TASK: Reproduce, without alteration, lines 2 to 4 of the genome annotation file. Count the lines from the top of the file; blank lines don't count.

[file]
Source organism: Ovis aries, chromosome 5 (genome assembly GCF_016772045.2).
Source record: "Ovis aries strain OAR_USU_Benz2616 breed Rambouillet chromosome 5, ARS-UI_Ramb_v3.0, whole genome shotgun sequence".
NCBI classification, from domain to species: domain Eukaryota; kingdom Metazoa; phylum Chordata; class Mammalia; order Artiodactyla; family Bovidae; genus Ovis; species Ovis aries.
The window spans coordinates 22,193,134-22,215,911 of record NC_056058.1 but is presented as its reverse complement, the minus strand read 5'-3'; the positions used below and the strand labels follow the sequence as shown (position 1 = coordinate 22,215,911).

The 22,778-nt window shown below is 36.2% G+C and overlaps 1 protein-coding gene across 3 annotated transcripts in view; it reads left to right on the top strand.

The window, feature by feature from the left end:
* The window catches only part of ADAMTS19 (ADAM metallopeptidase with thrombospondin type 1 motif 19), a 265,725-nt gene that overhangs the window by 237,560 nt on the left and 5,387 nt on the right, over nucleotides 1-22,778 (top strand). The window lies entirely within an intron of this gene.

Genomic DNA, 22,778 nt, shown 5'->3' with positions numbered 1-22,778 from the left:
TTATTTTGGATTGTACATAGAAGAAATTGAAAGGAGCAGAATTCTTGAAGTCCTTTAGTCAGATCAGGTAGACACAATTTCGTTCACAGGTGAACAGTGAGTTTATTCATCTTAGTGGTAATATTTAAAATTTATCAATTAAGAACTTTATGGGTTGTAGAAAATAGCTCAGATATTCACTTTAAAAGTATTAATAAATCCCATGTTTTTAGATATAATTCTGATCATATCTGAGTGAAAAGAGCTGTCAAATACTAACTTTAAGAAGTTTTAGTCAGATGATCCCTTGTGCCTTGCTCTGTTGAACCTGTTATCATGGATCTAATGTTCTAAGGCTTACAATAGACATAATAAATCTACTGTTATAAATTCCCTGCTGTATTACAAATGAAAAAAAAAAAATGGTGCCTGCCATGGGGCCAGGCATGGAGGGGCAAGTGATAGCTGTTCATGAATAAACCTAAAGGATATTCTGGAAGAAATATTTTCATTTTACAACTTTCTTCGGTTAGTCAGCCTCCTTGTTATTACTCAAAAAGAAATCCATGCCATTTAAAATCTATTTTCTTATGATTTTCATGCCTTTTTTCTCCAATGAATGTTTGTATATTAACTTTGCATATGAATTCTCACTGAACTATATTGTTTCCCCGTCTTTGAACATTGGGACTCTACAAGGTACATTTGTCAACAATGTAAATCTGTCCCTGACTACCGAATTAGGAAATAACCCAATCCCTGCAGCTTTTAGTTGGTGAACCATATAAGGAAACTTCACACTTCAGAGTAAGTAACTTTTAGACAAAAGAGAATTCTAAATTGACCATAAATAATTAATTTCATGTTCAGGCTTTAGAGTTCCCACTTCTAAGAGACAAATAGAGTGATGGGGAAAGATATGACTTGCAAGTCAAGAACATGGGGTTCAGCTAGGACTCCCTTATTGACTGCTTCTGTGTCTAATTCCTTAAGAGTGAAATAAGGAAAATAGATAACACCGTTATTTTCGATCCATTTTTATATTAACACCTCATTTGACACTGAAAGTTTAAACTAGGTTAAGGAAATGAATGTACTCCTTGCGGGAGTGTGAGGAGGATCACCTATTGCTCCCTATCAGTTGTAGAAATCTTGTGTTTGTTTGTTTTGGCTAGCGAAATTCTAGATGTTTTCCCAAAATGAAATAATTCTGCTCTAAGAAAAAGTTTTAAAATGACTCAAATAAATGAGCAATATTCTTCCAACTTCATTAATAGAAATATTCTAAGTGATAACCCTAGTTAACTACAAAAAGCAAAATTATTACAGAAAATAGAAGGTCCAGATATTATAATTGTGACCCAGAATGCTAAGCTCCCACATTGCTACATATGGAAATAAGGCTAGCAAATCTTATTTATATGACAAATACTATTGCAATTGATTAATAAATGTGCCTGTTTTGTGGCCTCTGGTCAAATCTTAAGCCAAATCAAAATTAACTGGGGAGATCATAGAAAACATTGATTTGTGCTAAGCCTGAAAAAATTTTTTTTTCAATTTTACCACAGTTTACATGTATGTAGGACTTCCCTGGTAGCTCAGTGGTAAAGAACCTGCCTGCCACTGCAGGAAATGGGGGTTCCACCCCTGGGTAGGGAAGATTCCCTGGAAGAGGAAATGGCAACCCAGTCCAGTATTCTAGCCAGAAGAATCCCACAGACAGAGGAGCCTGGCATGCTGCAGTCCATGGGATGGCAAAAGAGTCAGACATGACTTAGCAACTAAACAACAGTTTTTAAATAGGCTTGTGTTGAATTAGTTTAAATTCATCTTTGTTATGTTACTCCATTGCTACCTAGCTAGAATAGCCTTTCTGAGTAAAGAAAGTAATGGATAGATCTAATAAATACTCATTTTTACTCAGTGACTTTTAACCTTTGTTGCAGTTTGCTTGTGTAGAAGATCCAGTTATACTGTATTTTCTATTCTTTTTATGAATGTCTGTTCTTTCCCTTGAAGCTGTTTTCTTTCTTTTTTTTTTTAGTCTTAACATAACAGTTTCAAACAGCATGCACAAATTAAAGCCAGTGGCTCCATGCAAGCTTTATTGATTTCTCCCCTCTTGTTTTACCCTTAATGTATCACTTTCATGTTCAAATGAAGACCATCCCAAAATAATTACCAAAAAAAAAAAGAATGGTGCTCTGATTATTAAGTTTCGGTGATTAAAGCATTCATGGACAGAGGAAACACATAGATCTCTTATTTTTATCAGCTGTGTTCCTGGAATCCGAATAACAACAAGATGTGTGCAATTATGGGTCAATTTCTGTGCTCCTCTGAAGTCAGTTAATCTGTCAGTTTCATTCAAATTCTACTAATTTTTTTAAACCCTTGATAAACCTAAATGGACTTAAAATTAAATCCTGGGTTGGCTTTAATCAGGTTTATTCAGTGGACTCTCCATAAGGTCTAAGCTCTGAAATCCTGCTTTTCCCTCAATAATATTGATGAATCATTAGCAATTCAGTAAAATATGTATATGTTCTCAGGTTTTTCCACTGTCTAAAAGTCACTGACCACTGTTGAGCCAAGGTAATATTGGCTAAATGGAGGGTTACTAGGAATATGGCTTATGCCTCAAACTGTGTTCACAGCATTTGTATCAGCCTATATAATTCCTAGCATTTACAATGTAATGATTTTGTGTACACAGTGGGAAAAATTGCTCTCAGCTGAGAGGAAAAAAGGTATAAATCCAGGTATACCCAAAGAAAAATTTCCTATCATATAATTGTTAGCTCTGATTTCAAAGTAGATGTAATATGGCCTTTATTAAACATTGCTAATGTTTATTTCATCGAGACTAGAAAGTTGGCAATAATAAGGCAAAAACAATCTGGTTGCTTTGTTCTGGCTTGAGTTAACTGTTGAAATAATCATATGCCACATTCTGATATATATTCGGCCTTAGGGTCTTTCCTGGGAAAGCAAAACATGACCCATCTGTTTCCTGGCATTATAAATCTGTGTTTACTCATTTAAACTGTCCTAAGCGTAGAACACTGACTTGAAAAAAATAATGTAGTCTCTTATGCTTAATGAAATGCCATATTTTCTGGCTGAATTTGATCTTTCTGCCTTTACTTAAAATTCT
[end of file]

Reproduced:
Source record: "Ovis aries strain OAR_USU_Benz2616 breed Rambouillet chromosome 5, ARS-UI_Ramb_v3.0, whole genome shotgun sequence".
NCBI classification, from domain to species: domain Eukaryota; kingdom Metazoa; phylum Chordata; class Mammalia; order Artiodactyla; family Bovidae; genus Ovis; species Ovis aries.
The window spans coordinates 22,193,134-22,215,911 of record NC_056058.1 but is presented as its reverse complement, the minus strand read 5'-3'; the positions used below and the strand labels follow the sequence as shown (position 1 = coordinate 22,215,911).